SOCHI, Russia -- The American team scattered as it entered Fisht Olympic Stadium on Friday night, some waving excitedly to friends and relatives, some hamming it up for NBC's cameras, still others simply moved by understandable exuberance.
But Julia Mancuso stayed in formation, smiling, waving, marching. True to her history, she was comfortable letting others step out.
The 29-year-old, now a four-time Olympian, may be the unsung hero on a U.S. Alpine ski team whose praises have been sung loudly during the weeks leading to these 2014 Winter Games.
Better that the spotlight should shine on America's other top medal contenders, Bode Miller, Ted Ligety or teenage sensation Mikaela Shiffrin. Or even on the biggest name in U.S. women's skiing, the injured and absent Lindsay Vonn.
"My Olympic experience is really exciting," she conceded Thursday when asked if she were feeling anything special this fourth time through the (five-)ringer. "I like to feel the energy. But it doesn't matter if it's my first time or my fourth time, I'm going to feel the same."
That's surprising given her resume. Everyone who follows skiing, for example, knows that Miller has won more Olympic medals than any American skier in history, five. But how many know Mancuso is second with three?
The fact that the focus and the pressure lie elsewhere, however, doesn't mean that Mancuso feels no urgency to ski well in Sochi. She has, in fact, set a lofty goal for herself.
"I feel confident I'll win a medal," she said. "I'm more competitive this time. Before I just wanted to do my best. Now I really want to win a gold medal. I am more driven about that than ever."
She won one surprisingly in the giant slalom at Turin in 2006. Four years later she followed up at Vancouver with a pair of silver medals -- in the downhill and the combined.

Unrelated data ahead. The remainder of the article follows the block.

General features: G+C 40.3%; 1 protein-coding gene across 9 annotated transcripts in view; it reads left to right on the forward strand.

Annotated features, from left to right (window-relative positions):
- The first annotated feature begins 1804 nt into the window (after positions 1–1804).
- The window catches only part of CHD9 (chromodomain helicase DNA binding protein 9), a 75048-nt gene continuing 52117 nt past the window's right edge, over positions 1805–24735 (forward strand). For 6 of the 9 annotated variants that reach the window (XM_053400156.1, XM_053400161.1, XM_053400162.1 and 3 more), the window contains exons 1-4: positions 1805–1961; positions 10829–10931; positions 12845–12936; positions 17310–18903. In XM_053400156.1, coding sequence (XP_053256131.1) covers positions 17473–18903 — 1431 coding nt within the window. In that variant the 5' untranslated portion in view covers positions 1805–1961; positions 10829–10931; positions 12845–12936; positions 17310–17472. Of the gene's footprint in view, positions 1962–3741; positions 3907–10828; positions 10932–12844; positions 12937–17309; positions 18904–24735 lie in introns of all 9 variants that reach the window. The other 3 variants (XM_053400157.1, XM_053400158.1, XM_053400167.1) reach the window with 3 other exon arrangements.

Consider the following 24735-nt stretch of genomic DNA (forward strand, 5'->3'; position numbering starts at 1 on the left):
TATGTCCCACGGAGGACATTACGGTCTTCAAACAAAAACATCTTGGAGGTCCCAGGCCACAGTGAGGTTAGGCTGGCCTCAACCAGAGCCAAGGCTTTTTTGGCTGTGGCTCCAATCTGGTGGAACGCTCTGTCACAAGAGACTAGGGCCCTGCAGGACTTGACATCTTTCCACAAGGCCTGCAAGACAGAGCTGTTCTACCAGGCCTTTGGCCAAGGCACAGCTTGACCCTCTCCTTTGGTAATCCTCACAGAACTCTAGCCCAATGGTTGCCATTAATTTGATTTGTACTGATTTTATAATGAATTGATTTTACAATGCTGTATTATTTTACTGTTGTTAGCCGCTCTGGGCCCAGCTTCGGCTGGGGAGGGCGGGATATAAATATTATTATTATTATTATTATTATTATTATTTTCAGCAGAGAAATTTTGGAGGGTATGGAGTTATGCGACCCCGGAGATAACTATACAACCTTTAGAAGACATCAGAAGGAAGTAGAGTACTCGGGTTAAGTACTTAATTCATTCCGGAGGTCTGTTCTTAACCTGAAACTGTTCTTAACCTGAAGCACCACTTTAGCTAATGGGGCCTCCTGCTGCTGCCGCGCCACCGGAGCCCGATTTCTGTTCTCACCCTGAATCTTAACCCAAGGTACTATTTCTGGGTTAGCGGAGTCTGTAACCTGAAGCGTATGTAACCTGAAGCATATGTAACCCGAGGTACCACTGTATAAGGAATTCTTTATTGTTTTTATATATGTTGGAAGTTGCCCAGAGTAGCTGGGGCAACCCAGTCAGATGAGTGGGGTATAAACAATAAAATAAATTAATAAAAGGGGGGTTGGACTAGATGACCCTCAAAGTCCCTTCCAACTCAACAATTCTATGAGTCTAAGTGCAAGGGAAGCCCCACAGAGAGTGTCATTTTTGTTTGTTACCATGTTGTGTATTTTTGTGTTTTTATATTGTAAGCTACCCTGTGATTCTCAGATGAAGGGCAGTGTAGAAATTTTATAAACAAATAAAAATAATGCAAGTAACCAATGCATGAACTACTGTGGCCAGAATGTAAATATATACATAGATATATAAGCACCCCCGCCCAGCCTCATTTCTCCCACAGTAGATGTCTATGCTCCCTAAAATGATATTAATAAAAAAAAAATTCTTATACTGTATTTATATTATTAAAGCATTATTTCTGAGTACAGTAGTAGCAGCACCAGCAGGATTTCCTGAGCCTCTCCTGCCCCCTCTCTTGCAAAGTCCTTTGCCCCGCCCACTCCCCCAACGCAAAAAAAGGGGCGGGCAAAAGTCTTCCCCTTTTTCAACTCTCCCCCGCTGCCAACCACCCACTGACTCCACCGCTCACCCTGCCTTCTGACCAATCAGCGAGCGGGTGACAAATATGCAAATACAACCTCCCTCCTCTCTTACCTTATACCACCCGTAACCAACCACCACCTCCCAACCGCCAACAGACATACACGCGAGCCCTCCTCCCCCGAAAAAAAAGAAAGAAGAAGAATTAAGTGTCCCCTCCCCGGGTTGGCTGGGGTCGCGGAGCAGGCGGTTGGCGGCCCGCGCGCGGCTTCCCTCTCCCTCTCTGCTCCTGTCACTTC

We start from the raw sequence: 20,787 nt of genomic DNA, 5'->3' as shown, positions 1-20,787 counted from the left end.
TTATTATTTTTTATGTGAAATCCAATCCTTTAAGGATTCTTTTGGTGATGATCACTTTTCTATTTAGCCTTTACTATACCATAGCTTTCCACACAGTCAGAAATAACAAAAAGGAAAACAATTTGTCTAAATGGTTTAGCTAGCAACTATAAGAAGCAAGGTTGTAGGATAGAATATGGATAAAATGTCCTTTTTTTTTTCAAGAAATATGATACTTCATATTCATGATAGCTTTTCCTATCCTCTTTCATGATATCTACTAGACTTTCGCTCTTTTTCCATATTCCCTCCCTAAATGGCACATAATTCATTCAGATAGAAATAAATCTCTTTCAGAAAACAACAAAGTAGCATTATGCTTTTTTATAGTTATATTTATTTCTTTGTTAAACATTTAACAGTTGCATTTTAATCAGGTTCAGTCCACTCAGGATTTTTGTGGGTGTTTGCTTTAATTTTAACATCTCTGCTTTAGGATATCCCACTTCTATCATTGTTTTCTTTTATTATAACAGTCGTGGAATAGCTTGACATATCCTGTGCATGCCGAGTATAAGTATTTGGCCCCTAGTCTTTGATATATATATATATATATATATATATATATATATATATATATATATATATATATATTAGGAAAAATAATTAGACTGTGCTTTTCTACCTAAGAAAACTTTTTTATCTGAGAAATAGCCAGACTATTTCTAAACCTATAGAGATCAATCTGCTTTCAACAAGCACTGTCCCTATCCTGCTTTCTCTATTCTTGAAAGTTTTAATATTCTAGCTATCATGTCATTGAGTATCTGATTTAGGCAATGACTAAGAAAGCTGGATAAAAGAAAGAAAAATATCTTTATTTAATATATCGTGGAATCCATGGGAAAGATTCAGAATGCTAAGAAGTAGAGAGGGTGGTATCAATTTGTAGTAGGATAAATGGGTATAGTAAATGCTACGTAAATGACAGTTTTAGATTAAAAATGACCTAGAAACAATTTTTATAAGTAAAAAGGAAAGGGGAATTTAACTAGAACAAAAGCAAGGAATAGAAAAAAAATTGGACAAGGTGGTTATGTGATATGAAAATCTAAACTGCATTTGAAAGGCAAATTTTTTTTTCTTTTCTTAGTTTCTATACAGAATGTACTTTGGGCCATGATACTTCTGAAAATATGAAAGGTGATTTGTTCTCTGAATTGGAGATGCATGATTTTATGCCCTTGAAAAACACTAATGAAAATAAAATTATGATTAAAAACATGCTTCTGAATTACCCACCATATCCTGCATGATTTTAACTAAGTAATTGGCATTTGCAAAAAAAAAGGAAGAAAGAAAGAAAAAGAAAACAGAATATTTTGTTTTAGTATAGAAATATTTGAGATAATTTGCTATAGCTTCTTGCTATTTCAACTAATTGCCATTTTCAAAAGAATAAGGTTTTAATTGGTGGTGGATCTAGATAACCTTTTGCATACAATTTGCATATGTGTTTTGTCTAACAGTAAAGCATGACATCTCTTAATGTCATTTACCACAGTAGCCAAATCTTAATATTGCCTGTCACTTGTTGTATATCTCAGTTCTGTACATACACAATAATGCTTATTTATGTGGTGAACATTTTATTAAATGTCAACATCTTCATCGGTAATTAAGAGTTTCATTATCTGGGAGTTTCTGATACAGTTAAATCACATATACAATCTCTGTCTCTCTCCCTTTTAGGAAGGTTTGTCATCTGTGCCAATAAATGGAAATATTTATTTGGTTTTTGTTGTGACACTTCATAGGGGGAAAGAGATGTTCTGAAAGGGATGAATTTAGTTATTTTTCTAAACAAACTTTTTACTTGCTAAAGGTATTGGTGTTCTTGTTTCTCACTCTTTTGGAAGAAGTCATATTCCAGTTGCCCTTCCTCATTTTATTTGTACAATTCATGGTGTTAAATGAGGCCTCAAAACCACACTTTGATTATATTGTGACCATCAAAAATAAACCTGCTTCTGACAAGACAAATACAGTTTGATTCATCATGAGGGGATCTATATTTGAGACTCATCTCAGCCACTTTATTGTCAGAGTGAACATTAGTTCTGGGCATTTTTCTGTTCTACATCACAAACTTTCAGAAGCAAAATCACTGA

Despite her Olympic track record, a victory in any of the disciplines here would be something of an aberration. Mancuso has not skied particularly well this season, failing to crack the top ten in any of her first 11 events.
But she looked sharp on Thursday during a test run for Monday's women's downhill and was impressed by what she saw of the difficult course at Krasnaya Polyana.
"This course is technical and faster than I thought," she said. "It's definitely faster than I thought."
And regardless of her subpar season, she vowed to be prepared for it, just as she was after a similar slump that preceded her 2006 gold medal.
"When I get into big races like this," she said, "I feel like I'm living a dream. And that makes it easier for me to bring out my best. I look at these Olympics and think I've never been in a better place."
Still, Mancuso, who has jokingly attributed her success to "lucky underwear", did step out of character recently when she posed in various lingerie for some racy photos in GQ magazine. If that weren't unusual enough, she then Tweeted one to her followers.
It was an uncharacteristic display -- in more ways than one -- for a world-class skier who appears to enjoy and prosper in the sport's shadows. But that serene exterior doesn't mean there's nothing going on inside, she insisted.
"Maybe from someone else's perspective, if they're reading the newspapers or whatever, the focus isn't on me," she said recently, "but if you're in my world, there's a lot of focus on me."
And she knows, from her own experience if nothing else, that the skiers who win Olympic gold are usually those who are mentally prepared to do so.
"There are so many good skiers out there who just can't pull it together on race day," she said. "It's always been about being mentally there. You also see racers that they just can't ski (well), but they just kill it. It's 99 percent mental."
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